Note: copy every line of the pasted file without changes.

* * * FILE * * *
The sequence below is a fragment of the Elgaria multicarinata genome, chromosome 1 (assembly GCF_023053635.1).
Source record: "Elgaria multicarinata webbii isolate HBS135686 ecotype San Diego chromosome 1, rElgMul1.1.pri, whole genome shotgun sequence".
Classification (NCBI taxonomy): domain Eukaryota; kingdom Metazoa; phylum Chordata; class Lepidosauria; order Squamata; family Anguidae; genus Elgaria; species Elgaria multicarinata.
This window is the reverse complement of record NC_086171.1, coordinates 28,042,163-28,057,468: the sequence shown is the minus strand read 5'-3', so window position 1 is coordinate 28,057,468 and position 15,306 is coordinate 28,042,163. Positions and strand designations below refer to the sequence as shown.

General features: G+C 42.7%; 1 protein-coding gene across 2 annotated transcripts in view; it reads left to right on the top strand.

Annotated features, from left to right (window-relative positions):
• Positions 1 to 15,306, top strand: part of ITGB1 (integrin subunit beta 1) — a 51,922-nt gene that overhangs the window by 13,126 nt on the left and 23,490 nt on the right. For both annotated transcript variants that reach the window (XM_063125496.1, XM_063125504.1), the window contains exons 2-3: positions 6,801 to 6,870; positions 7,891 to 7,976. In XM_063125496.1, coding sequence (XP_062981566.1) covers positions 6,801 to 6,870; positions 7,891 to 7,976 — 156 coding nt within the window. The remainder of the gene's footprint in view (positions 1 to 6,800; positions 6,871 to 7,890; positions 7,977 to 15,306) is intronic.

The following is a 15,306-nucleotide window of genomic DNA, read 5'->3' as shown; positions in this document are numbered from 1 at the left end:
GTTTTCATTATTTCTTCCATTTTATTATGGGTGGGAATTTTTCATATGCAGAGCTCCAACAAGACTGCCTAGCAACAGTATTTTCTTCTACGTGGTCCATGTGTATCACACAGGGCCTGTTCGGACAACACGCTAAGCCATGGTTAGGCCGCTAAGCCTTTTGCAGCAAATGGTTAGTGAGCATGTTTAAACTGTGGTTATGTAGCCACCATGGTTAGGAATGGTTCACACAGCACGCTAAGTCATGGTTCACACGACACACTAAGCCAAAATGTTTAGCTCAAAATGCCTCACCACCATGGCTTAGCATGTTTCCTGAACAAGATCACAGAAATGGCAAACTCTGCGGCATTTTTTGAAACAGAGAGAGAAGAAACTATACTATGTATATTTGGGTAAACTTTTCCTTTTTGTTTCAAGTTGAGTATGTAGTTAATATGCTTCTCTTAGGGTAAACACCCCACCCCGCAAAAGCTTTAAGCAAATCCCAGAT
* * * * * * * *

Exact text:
The sequence below is a fragment of the Elgaria multicarinata genome, chromosome 1 (assembly GCF_023053635.1).
Source record: "Elgaria multicarinata webbii isolate HBS135686 ecotype San Diego chromosome 1, rElgMul1.1.pri, whole genome shotgun sequence".
Classification (NCBI taxonomy): domain Eukaryota; kingdom Metazoa; phylum Chordata; class Lepidosauria; order Squamata; family Anguidae; genus Elgaria; species Elgaria multicarinata.
This window is the reverse complement of record NC_086171.1, coordinates 28,042,163-28,057,468: the sequence shown is the minus strand read 5'-3', so window position 1 is coordinate 28,057,468 and position 15,306 is coordinate 28,042,163. Positions and strand designations below refer to the sequence as shown.

General features: G+C 42.7%; 1 protein-coding gene across 2 annotated transcripts in view; it reads left to right on the top strand.

Annotated features, from left to right (window-relative positions):
• Positions 1 to 15,306, top strand: part of ITGB1 (integrin subunit beta 1) — a 51,922-nt gene that overhangs the window by 13,126 nt on the left and 23,490 nt on the right. For both annotated transcript variants that reach the window (XM_063125496.1, XM_063125504.1), the window contains exons 2-3: positions 6,801 to 6,870; positions 7,891 to 7,976. In XM_063125496.1, coding sequence (XP_062981566.1) covers positions 6,801 to 6,870; positions 7,891 to 7,976 — 156 coding nt within the window. The remainder of the gene's footprint in view (positions 1 to 6,800; positions 6,871 to 7,890; positions 7,977 to 15,306) is intronic.

The following is a 15,306-nucleotide window of genomic DNA, read 5'->3' as shown; positions in this document are numbered from 1 at the left end:
GTTTTCATTATTTCTTCCATTTTATTATGGGTGGGAATTTTTCATATGCAGAGCTCCAACAAGACTGCCTAGCAACAGTATTTTCTTCTACGTGGTCCATGTGTATCACACAGGGCCTGTTCGGACAACACGCTAAGCCATGGTTAGGCCGCTAAGCCTTTTGCAGCAAATGGTTAGTGAGCATGTTTAAACTGTGGTTATGTAGCCACCATGGTTAGGAATGGTTCACACAGCACGCTAAGTCATGGTTCACACGACACACTAAGCCAAAATGTTTAGCTCAAAATGCCTCACCACCATGGCTTAGCATGTTTCCTGAACAAGATCACAGAAATGGCAAACTCTGCGGCATTTTTTGAAACAGAGAGAGAAGAAACTATACTATGTATATTTGGGTAAACTTTTCCTTTTTGTTTCAAGTTGAGTATGTAGTTAATATGCTTCTCTTAGGGTAAACACCCCACCCCGCAAAAGCTTTAAGCAAATCCCAGAT